Americans still watch a lot of television, with nearly nine out of ten watching on a weekly basis. American adults watch live television for an average of over four hours a day, but there is wide variation across demographic groups. Although there is a lot of interest in online multichannel video services, only 3% of television homes in the United States currently subscribe to them, while 64% have at least one online subscription video-on-demand service.
The Nielsen Total Audience Report for the first quarter of 2018 provides an expanded view of media usage based on cross-platform data. As such it is not directly comparable to previous reports. What is clear is that with more viewing options, Americans are watching as much, if not more, television and video than ever.
As the Nielsen report observes, consumers are faced with more device choices now than at any point in history, and every decision on what to watch or how to watch it comes at the expense of other content or delivery mechanisms.
Live and time-shifted television is still viewed by 88% of people in the United States on a weekly basis.
American adults still watch live television for an average of 4 hours and 10 minutes a day, with a further 36 minutes time-shifted. That falls to 2 hours and 17 minutes of live and time-shifted viewing for those aged 18-34, and rises to 7 hours and 24 minutes for those aged over 65.
Across all adults, overall video use with a television set, computer video or using video on smartphones and tablets, adds up to almost six hours a day, an increase of 11 minutes a day on the previous quarter.
Live and time-shifted television accounts for 43% of that time, falling to 26% for those aged 18-34, and rising to 60% among those aged over 65.
What is striking is that, according to Nielsen, average video viewing on other devices is still relatively low. It says that among adults aged 18-34, the use of video focused apps or web sites on a smartphone averages at 1 hour 45 minutes a week, which is just 15 minutes a day.
3% of television homes in the United States subscribe to a virtual multichannel video programming distributor, like Sling TV or DIRECTV NOW. 15% of these also subscribe to a traditional cable television service, while 36% receive television over the air and 49% are broadband only households.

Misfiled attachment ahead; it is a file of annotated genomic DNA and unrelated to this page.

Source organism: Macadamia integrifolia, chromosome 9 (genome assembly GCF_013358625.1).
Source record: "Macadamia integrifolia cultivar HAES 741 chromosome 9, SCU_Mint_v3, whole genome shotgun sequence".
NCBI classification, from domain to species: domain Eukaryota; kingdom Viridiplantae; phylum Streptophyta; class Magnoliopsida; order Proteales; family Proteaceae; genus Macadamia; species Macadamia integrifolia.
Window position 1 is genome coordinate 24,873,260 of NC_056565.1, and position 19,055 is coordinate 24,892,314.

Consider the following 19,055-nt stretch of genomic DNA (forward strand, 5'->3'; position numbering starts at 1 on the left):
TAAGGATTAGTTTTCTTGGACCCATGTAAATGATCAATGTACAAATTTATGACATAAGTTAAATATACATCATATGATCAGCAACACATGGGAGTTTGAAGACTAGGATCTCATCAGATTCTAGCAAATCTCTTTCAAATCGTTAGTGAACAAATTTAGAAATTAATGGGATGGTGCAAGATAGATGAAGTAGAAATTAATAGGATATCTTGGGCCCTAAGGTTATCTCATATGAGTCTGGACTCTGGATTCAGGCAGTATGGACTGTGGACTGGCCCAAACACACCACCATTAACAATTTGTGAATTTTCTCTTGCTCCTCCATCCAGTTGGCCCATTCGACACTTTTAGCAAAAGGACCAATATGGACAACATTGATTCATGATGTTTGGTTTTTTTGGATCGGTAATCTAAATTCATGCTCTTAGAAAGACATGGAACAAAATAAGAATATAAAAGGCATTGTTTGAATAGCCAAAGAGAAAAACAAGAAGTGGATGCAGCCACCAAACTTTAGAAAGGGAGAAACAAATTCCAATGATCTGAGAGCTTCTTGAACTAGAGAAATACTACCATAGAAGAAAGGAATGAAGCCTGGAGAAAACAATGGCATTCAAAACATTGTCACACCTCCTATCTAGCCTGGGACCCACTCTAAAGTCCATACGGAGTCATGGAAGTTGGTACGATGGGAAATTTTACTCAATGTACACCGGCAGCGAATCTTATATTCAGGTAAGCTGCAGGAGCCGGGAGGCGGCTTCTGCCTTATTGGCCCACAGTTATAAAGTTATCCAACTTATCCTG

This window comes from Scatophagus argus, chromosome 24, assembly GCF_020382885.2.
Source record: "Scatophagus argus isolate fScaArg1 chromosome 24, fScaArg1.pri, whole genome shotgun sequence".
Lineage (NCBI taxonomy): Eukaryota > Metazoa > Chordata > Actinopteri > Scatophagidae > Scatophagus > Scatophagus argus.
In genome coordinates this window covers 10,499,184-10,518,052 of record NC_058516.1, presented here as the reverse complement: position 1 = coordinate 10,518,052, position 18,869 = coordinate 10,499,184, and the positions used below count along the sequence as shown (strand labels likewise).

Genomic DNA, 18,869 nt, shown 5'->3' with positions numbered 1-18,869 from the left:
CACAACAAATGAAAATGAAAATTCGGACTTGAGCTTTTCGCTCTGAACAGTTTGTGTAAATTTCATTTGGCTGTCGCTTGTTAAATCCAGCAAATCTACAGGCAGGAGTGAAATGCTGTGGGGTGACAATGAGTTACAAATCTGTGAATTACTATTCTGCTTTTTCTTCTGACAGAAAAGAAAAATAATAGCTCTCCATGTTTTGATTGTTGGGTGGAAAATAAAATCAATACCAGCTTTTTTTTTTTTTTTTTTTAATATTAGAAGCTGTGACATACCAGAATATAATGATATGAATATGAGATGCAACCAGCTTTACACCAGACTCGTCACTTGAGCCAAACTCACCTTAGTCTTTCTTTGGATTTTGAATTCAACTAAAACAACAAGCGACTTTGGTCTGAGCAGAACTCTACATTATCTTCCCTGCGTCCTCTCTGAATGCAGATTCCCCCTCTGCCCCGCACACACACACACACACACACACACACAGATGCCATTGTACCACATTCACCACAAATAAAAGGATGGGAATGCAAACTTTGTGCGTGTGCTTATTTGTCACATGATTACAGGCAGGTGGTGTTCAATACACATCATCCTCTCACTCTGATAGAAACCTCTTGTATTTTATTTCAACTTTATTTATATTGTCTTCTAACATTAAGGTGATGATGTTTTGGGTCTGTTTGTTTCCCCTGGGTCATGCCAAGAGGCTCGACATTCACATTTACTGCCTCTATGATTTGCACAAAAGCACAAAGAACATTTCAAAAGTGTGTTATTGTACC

Multichannel homes, including cable, satellite, telco and online television services, still make up 81% of all households. They tend to watch more television, at over 6 hours a day, than those with only over-the air-television. Those with an online multichannel service watch significantly less, at 4 hours and 20 minutes a day.
Nielsen estimates 64% of homes in American have subscription video-on-demand services, up from 58% a year previously, with over a third of them having more than one such service. It rises to 76% among Asian American homes, with almost half of them having access to two or more services.
38% of American television homes have an enabled smart television, while 67% have some form of internet connected television, either through an integrated connection, disc player, games console, or other media device.
1 out of 10 minutes of television use in these homes is streaming to the television, based on measurement by the Nielsen streaming meter in a representative subset of homes capable of streaming to the television set. This rises to 23% of total usage of television among those aged 12-17, followed by 18% for those aged 18-34.
Nielsen also estimates that around 4% of homes, or over 4 million households, do not have television, although only 30% of them do not have a television set. A quarter of non-television homes say they watch television programming on their computer, while a fifth say they do not watch any television.
The quarterly Total Audience Report, complete with summary data tables, is available from the Nielsen web site.